ospf mask

Discussion in 'Cisco' started by zibin, Oct 30, 2006.

  1. zibin

    zibin Guest

    why is ospf netmask needs to be in the form of 0.0.255.255, but not
    255.255.0.0? Was it just simple preference, or it has deeper reasons?
     
    zibin, Oct 30, 2006
    #1
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  2. In article <>,
    zibin <> wrote:
    >why is ospf netmask needs to be in the form of 0.0.255.255, but not
    >255.255.0.0? Was it just simple preference, or it has deeper reasons?


    Internally ospf uses 255.255.0.0 format.

    Are you perchance referring to the "router ospf" "network" statement?
    If so, then it is cisco's standard notation on "network" statements,
    not specific to protocol.
     
    Walter Roberson, Oct 30, 2006
    #2
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  3. zibin

    zibin Guest

    yeah Walter,

    I am talking about the "router ospf X network X.X.0.0 0.0.255.255 area
    0"-like statement

    It's just cisco way of refering to network mask? How about other
    routing protocols that cisco implement, do they use this notation as
    well?


    Walter Roberson wrote:
    > In article <>,
    > zibin <> wrote:
    > >why is ospf netmask needs to be in the form of 0.0.255.255, but not
    > >255.255.0.0? Was it just simple preference, or it has deeper reasons?

    >
    > Internally ospf uses 255.255.0.0 format.
    >
    > Are you perchance referring to the "router ospf" "network" statement?
    > If so, then it is cisco's standard notation on "network" statements,
    > not specific to protocol.
     
    zibin, Oct 30, 2006
    #3
  4. In article <>,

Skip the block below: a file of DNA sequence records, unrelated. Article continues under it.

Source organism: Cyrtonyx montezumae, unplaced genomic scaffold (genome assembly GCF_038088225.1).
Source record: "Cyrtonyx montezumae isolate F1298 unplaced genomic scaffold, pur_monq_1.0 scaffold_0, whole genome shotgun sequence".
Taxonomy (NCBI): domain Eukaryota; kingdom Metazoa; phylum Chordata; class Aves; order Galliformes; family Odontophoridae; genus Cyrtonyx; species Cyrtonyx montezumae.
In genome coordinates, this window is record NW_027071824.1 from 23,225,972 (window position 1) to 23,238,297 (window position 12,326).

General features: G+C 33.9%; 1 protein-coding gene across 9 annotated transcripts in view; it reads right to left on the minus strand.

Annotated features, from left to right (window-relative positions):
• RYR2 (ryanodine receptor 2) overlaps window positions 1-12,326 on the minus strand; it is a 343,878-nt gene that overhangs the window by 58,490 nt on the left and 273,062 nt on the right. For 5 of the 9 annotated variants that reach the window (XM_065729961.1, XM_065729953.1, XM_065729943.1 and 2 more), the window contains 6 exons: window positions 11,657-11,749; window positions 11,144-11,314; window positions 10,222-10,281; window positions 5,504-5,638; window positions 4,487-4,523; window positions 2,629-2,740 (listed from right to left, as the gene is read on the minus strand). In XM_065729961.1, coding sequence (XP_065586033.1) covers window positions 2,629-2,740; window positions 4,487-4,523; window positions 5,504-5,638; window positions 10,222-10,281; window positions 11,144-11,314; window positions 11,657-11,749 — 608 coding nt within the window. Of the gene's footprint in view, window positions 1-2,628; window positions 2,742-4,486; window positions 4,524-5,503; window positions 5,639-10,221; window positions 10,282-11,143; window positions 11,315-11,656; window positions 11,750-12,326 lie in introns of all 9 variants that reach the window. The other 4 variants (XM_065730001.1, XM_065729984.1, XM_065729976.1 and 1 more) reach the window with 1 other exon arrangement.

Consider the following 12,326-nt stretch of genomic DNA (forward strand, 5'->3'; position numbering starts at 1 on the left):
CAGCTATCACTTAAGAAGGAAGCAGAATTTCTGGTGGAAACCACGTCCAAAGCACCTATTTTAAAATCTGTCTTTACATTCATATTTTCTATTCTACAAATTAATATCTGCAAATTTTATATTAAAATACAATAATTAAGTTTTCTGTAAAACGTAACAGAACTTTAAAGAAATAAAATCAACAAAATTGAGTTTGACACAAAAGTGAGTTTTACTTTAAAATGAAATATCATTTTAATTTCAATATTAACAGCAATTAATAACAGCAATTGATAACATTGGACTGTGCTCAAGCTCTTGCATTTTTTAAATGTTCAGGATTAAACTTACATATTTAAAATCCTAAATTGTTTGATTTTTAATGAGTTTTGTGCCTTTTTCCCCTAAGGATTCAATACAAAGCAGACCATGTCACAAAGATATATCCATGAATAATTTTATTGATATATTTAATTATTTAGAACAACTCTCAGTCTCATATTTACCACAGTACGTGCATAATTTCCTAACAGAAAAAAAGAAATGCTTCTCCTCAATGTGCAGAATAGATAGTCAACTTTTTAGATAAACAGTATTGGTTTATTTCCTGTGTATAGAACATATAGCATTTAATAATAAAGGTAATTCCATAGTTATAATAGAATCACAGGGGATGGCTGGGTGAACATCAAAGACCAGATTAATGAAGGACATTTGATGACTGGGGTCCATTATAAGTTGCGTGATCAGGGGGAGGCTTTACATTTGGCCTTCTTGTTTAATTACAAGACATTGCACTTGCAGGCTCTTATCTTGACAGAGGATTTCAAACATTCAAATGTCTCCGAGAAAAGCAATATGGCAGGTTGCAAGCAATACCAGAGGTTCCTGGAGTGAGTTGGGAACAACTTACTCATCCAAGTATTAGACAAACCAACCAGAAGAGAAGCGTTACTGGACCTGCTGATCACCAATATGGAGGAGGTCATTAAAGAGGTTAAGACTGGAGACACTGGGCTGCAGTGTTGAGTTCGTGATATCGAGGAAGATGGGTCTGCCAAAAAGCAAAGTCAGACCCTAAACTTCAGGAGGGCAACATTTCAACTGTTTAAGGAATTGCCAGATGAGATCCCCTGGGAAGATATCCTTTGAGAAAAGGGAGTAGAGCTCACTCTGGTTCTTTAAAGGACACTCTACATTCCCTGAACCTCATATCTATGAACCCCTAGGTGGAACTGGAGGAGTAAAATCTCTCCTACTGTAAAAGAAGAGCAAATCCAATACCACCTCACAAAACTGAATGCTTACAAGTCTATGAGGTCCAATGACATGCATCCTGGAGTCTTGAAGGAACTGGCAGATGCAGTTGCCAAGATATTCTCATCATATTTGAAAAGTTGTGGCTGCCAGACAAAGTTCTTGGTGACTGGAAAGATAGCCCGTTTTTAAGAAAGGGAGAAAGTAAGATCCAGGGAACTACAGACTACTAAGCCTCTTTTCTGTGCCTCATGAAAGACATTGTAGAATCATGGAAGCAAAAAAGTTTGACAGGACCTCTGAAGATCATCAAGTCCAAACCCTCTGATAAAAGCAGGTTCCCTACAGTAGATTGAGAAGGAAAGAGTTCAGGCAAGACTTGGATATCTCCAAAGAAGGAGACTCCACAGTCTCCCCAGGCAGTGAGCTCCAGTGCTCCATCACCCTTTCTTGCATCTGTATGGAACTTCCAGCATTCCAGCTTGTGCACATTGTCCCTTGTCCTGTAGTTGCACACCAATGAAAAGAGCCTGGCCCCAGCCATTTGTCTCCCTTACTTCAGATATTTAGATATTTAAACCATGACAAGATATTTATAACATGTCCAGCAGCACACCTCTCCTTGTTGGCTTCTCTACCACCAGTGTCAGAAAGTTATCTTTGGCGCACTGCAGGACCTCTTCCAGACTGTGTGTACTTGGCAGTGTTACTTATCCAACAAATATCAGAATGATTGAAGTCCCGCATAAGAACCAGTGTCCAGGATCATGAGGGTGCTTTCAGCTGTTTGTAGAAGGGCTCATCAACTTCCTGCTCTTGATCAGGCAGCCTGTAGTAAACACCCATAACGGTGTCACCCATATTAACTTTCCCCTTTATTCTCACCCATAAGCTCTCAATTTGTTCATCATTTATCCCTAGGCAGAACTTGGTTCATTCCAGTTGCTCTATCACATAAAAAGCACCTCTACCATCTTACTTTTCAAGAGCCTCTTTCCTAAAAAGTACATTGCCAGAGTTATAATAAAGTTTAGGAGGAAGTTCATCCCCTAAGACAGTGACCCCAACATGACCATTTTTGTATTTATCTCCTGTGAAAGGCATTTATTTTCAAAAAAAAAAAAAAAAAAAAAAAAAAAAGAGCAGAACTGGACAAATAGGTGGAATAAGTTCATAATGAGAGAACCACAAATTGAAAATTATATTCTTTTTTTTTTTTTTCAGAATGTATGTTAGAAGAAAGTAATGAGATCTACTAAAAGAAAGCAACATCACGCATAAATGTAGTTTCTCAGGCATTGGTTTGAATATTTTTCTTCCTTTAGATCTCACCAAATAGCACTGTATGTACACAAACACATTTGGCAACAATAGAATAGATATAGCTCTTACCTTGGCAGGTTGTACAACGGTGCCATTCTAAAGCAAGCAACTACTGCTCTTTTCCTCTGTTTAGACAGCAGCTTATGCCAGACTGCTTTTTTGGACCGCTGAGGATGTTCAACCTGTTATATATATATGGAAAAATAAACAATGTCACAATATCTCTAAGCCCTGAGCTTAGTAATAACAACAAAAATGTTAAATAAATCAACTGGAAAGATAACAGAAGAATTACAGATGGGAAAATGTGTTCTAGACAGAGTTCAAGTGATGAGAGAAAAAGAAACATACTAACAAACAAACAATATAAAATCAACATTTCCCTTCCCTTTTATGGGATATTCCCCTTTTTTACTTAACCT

zibin <> wrote:
    >yeah Walter,


    >I am talking about the "router ospf X network X.X.0.0 0.0.255.255 area
    >0"-like statement


    >It's just cisco way of refering to network mask? How about other
    >routing protocols that cisco implement, do they use this notation as
    >well?


    I do not have the time to check in detail, but the information I
    have found so far suggests that Yes, the standard Cisco notation
    for the 'router' sub-command 'network' is to use wildcard-masks
    rather than subnet masks.
     
    Walter Roberson, Oct 30, 2006
    #4
  5. zibin

    Slarmas Guest

    Its because of anding I think

    0 is exact match
    1 is match any

    Kind of like the inverse mask on an ACL

    Or I could be totally wrong.
    -------- Original Message --------

    > In article <>,
    > zibin <> wrote:
    >> yeah Walter,

    >
    >> I am talking about the "router ospf X network X.X.0.0 0.0.255.255 area
    >> 0"-like statement

    >
    >> It's just cisco way of refering to network mask? How about other
    >> routing protocols that cisco implement, do they use this notation as
    >> well?

    >
    > I do not have the time to check in detail, but the information I
    > have found so far suggests that Yes, the standard Cisco notation
    > for the 'router' sub-command 'network' is to use wildcard-masks
    > rather than subnet masks.
     
    Slarmas, Dec 10, 2006
    #5
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